The Great Cyclone of Saturn
You may recall my predicting that there is more going on in Saturn than meets the eye. Cassini sends us this picture of a cyclone (hurricane) fixed on Saturn's South Pole. From observations with our Subaru telescope, colleagues have determined that the South Pole is the warmest region of the surface. The storm is 8000 kilometres across!
My mother told stories of Pacific cyclones, which make a Kansas tornado look small. In our P-3 aircraft, we have studied cyclones up close. Forming an cyclone requires a source of warm gas. Like its little moon Enceladus, Saturn has a jet of hot particles from its core. This is exactly what we would see from an internal singularity. Among the planets, Saturn is unusual in that its magnetic poles are aligned with the geographic poles. The magnetic field behaves like a dipole with the "positive" pole in the South.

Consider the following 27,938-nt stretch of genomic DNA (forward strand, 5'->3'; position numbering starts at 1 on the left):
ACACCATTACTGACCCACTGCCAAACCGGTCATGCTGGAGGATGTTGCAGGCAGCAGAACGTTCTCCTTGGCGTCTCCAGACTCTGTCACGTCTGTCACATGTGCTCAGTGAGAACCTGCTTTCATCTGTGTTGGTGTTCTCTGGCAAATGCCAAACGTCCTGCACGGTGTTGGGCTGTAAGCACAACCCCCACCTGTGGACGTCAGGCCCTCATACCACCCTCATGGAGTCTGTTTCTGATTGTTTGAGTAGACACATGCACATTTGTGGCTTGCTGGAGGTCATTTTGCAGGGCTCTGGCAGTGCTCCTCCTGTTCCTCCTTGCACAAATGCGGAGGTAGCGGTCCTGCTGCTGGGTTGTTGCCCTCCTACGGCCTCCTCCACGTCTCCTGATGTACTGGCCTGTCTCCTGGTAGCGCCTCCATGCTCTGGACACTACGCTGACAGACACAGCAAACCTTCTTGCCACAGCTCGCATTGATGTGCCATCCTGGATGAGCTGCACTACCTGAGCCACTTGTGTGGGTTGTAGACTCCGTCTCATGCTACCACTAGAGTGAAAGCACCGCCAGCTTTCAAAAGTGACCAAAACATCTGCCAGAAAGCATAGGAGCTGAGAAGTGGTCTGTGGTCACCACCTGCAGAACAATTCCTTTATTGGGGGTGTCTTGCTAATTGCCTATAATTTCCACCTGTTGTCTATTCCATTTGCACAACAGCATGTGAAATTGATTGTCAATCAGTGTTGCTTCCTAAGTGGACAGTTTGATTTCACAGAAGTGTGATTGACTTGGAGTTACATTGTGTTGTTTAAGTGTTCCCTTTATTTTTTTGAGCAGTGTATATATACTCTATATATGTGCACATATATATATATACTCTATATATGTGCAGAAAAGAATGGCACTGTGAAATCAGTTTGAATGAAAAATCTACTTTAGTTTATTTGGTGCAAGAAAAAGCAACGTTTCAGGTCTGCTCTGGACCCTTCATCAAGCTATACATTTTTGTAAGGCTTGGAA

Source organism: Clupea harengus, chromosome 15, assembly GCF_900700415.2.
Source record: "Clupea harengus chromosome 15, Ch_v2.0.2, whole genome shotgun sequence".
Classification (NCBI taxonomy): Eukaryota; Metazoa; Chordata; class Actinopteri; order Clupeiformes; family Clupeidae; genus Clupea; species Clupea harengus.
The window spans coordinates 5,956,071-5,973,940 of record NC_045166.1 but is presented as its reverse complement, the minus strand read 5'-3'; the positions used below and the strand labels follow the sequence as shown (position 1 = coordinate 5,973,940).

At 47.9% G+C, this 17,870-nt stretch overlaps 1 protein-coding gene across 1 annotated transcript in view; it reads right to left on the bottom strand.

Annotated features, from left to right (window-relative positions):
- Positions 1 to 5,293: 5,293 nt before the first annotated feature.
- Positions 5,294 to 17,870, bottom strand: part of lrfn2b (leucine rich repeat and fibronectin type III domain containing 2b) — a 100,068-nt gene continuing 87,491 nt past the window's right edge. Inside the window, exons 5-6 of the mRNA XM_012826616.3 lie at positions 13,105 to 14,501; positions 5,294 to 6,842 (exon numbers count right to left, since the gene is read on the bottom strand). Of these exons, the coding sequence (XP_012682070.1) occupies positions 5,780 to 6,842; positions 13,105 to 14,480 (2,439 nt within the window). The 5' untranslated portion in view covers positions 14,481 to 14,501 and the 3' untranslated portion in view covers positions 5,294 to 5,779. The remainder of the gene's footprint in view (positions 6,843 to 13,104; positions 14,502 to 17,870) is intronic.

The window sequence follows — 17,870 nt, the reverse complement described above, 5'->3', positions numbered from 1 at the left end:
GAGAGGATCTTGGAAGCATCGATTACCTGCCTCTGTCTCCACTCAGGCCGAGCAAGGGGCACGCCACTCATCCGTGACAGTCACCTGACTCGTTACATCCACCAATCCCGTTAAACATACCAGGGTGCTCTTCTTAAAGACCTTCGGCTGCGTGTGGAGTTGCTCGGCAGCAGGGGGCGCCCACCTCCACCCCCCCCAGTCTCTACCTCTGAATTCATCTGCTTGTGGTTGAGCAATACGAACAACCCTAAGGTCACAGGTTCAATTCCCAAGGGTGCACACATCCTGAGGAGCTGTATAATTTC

Heat in the core breaks hydrogen atoms down into electrons and positively charged ions, which spiral along magnetic field lines to form jets. The northern jet is composed of electrons which are absorbed by Saturn's interior. The southern jet is composed of more energetic ions which penetrate these layers to warm the South Pole. This is one more bit of evidence that planets are formed around internal singularities.
The Hubble and Spitzer Space Telescopes combined to create this image of the Orion Nebula. Green indicates UV and visible light images from Hubble, while reds and oranges are infrared from Spitzer. In the centre are 4 massive stars each with 100,000 times the mass of our sun. You can see this nebula tonight in the constellation Orion.